This week The Possible Mind came across a great article from the Stanford School of Medicine which discussed ‘Easing pain and improving recovery with hypnosis‘.
So to start I would like to thank Emily Hite of Stanford School of Medicine for her article and sharing her frank views.
What has really heartened us is that this article is from the medical profession and their research does add credence to the industry.
Emily starts her article with the following statement:
A growing body of scientific evidence supports the belief that hypnosis holds therapeutic value, and recent studies have begun to illuminate how. Researchers are now likening hypnosis to the placebo effect, altering a patient’s expectations in order to lessen pain and fear and even improve recovery efforts.
This is really interesting for us at The Possible Mind and gives a great feeling and knowledge of what we are doing and the direction we are heading is the correct one. Like Dr David Hamilton, we are fascinated why the Placebo and Hypnosis is so successful in helping people control their pain and recover quicker just by suggestion.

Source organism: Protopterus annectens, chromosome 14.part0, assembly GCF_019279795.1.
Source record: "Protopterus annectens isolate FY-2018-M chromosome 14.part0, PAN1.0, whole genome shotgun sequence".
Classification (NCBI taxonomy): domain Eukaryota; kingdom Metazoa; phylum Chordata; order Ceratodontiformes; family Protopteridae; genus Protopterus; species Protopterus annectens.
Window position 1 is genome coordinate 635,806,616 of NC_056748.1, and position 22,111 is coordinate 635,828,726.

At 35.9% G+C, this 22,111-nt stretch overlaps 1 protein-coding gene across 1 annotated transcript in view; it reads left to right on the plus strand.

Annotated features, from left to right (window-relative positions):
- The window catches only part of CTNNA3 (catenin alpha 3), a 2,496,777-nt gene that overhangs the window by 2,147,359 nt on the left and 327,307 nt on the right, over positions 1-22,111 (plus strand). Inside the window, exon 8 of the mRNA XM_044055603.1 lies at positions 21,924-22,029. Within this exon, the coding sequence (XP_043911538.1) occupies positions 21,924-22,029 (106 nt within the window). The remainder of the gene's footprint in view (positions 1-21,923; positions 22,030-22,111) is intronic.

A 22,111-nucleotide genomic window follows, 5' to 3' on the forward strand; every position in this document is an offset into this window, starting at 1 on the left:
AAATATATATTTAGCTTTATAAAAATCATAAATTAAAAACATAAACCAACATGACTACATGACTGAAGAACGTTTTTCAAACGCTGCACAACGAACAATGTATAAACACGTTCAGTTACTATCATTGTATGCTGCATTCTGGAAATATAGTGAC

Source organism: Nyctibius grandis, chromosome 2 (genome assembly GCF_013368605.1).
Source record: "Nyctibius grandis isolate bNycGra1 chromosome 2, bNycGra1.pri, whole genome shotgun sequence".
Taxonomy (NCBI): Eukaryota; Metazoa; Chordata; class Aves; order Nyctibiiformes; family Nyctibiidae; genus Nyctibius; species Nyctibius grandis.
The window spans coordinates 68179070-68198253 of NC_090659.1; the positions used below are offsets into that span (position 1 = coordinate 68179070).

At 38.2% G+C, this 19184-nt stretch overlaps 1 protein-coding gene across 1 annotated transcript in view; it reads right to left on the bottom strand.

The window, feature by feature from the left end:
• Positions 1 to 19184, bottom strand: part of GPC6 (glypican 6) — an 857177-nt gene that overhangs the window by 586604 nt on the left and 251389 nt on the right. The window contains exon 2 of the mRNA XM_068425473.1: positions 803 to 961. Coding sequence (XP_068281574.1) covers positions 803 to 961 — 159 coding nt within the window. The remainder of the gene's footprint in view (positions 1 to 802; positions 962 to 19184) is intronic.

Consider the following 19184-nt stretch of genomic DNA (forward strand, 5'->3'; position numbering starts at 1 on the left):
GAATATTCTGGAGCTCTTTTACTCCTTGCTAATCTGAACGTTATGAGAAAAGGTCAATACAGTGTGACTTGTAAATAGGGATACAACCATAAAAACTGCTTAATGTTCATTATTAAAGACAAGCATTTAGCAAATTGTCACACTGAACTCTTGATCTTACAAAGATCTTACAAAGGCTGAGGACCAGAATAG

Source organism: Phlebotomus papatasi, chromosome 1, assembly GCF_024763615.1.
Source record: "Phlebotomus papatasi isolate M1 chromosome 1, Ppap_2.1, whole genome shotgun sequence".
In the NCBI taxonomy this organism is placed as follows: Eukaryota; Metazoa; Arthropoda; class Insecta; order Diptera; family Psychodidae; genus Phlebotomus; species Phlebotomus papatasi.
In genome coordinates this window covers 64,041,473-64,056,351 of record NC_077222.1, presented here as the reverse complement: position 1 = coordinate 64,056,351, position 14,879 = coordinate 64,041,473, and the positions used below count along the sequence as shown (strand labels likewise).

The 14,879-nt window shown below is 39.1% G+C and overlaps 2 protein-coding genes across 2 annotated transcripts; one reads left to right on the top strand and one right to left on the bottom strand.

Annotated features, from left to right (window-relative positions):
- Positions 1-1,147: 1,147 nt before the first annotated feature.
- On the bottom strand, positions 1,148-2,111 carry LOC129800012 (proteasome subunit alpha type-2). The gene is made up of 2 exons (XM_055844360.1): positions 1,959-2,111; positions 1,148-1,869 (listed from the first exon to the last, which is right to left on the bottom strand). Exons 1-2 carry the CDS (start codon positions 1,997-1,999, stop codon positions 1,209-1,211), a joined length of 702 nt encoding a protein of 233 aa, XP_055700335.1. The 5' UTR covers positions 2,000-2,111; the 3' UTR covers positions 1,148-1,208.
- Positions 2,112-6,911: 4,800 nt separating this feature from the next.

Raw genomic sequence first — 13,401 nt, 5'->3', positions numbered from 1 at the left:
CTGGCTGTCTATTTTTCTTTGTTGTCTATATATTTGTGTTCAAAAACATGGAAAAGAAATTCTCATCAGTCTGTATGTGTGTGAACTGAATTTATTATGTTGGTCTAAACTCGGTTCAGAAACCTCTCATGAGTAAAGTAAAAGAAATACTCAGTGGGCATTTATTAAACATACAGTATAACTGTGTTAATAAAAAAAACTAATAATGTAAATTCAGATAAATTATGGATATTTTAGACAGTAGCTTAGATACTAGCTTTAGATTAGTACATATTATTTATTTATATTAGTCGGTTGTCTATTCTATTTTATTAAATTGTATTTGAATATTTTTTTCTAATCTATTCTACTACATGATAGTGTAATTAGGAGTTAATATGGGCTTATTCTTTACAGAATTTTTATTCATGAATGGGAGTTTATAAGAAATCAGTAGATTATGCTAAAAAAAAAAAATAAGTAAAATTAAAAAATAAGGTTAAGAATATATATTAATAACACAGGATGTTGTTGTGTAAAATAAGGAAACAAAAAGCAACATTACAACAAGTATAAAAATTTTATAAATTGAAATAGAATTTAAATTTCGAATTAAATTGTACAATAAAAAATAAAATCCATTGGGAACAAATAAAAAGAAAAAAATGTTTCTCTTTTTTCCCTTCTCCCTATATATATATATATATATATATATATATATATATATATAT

This is supported by David Spiegel,Psychiatrist and Director of the Center for Health and Stress at Stanford University, in an Wall Street Journal article in which he states:
There’s been this mistake in medicine that if you have a certain amount of tissue damage, you should feel this amount of pain. But many things can alter how much pain you feel.
There are many thing that can alter pain, like the 6 D’s
Emily goes on to say that scientific evidence is showing that hypnosis can also be effective and useful in medical situations such as:
- Easing migraine headaches
- Lowering blood pressure
- Controlling asthma attacks
- Minimizing hot flashes
- Diminishing side effects from chemotherapy
We are sure there are many other examples, like Dr Dabney Ewin use of hypnosis to help patients with burns.
Emily’s article then goes on to share 2 examples of research in to hypnosis and visualisation that has had successes in effecting the body.
1: One Stanford study asked subjects to imagine that they were eating, and their secretions of gastric acid increased by 70%.
This is very similar to a very common mind body experiment where you ask a person imagine they are cutting a juicy lemon thus creating the person to salivate.
2: In a study from Harvard Medical School published in the Lancet in 2000, patients who had 15 minutes of hypnosis before surgery not only needed less pain medication afterward, but also took less time in surgery, saving an average of $331 each.
Again there is considerable evidence to back this up and the book and CD by Peggy Huddleston called ‘Prepare for Surgery, Heal Faster – A Guide of Mind-Body Techniques‘ shares techniques, interesting stats and information on how this is done.
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